14 March 2013
I last wrote two days ago some 87 miles from Port St Charles and a lot has happened since then. I'll go back to my final approach as the wind built on the penultimate day and my last night at sea was in fact one of the most worrying as the waves got bigger and the wind got stronger, coming from just off my starboard side. I was incredibly tired which probably made it worse, but as dawn broke on 13th March, I had covered good miles during the night and knew I would get in that day. The wind was now a steady 16 knots, but the waves were even bigger, so surfing was again the main course for the coming hours. The sky was mixed with dark squall clouds and light puffy ones mixed with the sun which was more comfortable and I wasn't worried about re-charging the battery as I wouldn't need power for any more nights. My main concern was holding a steady course with the wind behind as I approached the final 15 miles to the North Point. No room for error here, so fairly nail biting stuff. But then the wind dropped which slowed the boat and rowing became so hard as the waves were mixing the sea all up without enough pressure to keep promoting surfing for me. The last hours were so difficult in that I was exhausted, but now had to put in every ounce of energy to keep the boat on a steady course, to run over the breakers in a shallow patch north of the reef and to then alter course to run more south down towards the Arawak Jetty with an offshore wind blowing across my quarter. Brian Wells, with Billy and some fellow crew members on board met me at North Point in a Sports Fisherman to guide me to Port St Charles and thank the Lord they were there and that it was daylight. I am so glad I approached this last leg in daylight as the wind increased again later in the evening and perish the thought of coming in or trying to come in just 12 hours later! I really don't think I would have made it into PSC without a tow as the offshore wind would have then been too strong to fight. The most amazing thing happened just one minute after I finished at 1738....Eddie WO burnt out and seized up, sending me into a 360 degree turn and setting all the alarms off. Alarming! How lucky was I to have this happen then and not just hours beforehand! So in the end, Majestic with Devonish at the Helm threw me a line and towed me the last few hundred metres (after the finish!) into the Port St Charles Yacht Club where there was a fantastic reception party ready to greet me.........
...and there was my wife Emma looking to me from 100 meters away! She kept that a secret, but as I was brought alongside, out of the swimming pool on the waterfront, popped my two little boys, James and Freddie. I couldn't hold my tears back and the flood gates erupted as I was re-united with my them. Then I realised there were so many other people I knew from Burnham there, Tony Allen, John Barker to name a few. I stepped ashore and all behind me was forgotten, my exhaustion, my journey and my thoughts as for the next few hours we all had a jolly good time, beer flowing, fantastic cooking from the kitchens and many kind words and laughs. Billy then announced that The Sun had pulled out all stops and extended their support by flying my family out and covering our accommodation for 10 days. I just have to say this was the icing on the cake to what has been a massive campaign for me which ended in success.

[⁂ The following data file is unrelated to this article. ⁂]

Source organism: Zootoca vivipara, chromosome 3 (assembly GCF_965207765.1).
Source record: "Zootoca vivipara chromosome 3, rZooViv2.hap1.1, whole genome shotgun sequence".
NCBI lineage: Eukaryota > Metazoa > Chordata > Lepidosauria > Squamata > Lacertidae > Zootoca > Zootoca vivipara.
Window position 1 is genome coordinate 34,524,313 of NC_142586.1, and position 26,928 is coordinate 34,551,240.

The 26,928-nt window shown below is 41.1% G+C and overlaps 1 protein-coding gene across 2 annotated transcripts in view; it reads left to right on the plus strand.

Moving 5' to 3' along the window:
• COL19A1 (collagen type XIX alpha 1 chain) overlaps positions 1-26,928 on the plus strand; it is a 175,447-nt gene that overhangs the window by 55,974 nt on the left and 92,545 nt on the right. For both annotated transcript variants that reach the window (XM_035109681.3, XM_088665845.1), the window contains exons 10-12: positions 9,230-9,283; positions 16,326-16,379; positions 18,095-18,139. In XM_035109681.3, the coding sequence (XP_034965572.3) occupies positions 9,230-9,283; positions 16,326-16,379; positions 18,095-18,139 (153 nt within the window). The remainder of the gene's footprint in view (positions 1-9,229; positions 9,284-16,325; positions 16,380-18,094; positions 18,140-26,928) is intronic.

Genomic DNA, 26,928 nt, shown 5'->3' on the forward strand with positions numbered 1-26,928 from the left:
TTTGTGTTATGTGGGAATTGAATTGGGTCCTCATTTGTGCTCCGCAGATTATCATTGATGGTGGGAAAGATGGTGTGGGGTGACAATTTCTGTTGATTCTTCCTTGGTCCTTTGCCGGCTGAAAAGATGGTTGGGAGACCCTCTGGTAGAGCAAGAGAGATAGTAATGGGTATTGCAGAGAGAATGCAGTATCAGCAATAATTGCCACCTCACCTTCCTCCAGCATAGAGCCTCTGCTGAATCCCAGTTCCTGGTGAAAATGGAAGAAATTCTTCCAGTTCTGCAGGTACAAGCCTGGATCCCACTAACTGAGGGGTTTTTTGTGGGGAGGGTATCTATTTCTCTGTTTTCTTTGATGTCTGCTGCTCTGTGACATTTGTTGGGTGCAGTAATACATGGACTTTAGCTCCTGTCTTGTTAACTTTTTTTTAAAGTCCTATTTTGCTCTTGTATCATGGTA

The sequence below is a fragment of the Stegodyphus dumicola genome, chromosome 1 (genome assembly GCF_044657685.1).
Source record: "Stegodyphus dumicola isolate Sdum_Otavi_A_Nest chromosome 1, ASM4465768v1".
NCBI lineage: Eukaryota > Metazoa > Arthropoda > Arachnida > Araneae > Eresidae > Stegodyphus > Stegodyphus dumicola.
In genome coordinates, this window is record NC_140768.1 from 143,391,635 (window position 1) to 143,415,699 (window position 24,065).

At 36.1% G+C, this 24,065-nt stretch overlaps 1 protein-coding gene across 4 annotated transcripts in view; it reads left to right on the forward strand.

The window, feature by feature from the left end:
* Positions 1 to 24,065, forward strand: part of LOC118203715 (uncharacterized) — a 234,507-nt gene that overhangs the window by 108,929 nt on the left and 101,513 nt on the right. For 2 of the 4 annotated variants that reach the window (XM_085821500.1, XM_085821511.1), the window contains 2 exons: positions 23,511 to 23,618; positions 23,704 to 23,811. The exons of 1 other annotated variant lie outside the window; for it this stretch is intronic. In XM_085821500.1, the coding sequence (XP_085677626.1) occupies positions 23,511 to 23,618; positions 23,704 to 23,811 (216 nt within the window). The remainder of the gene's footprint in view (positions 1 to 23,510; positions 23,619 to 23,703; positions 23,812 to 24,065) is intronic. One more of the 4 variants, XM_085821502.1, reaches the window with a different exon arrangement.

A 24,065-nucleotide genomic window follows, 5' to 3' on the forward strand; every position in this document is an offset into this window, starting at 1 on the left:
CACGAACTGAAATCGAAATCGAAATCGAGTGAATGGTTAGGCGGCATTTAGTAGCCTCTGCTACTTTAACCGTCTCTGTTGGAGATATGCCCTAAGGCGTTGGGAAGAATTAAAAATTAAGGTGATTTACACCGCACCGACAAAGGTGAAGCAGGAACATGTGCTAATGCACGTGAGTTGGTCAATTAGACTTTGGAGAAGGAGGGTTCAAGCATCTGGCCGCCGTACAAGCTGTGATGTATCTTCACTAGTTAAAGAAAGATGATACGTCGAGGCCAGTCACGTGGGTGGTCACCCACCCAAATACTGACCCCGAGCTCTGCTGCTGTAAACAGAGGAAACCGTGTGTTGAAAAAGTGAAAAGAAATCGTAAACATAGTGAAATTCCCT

That evening, Billy, Rosie and the four of us walked to our Villa and I had the biggest, longest shower one could imagine, a quick shave and off we went to a lovely beach side restaurant where I has a shrimp cocktail and a Medium rare steak and a few Mountgay and tonics! I ended up in bed about midnight and for the first time in 35 days, as I lay down to close my eyes, I heard nothing. No autopilot motor going to and fro like a the sound of cows moo-ing. No crashing waves smashing the side. No bubbly noises running down the side of the hull and no wind whistling about the hatch or the cabin area....and no movement. Although I nodded off within minutes, I was up again five hours later and quietly went downstairs, turned on the computer, turned on my mobile phone, drank lots of tea and started catching up on all my unanswered emails, texts and missed calls etc. Life was back to normal as I started to become in touch with all I left behind and I must say one of the wonderful things about being at sea......it is just you, the boat and the wilderness and basic communications! Now I'm back in the 24/7 rush hour of life and it seems to have speeded up even more.
As for the World record attempt? It was successful. I dreamed of being the first person to break 40 days to cross the Atlantic solo rowing, but with a perfect timing to my start date and excellent weather for most of my journey, with the best equipment I could possibly have and the backing and support from my sponsors, an excellent training programme and the re-fuelling of energy from receiving all the goodwill messages from all my supporters, the team behind me.............WE SMASHED IT! 35 DAYS AND 33 MINUTES. As I wrote in the last blog of my last rowing campaign....JOB DONE!
There is much to tell about some of the things that will change in my life as a result of this particular journey.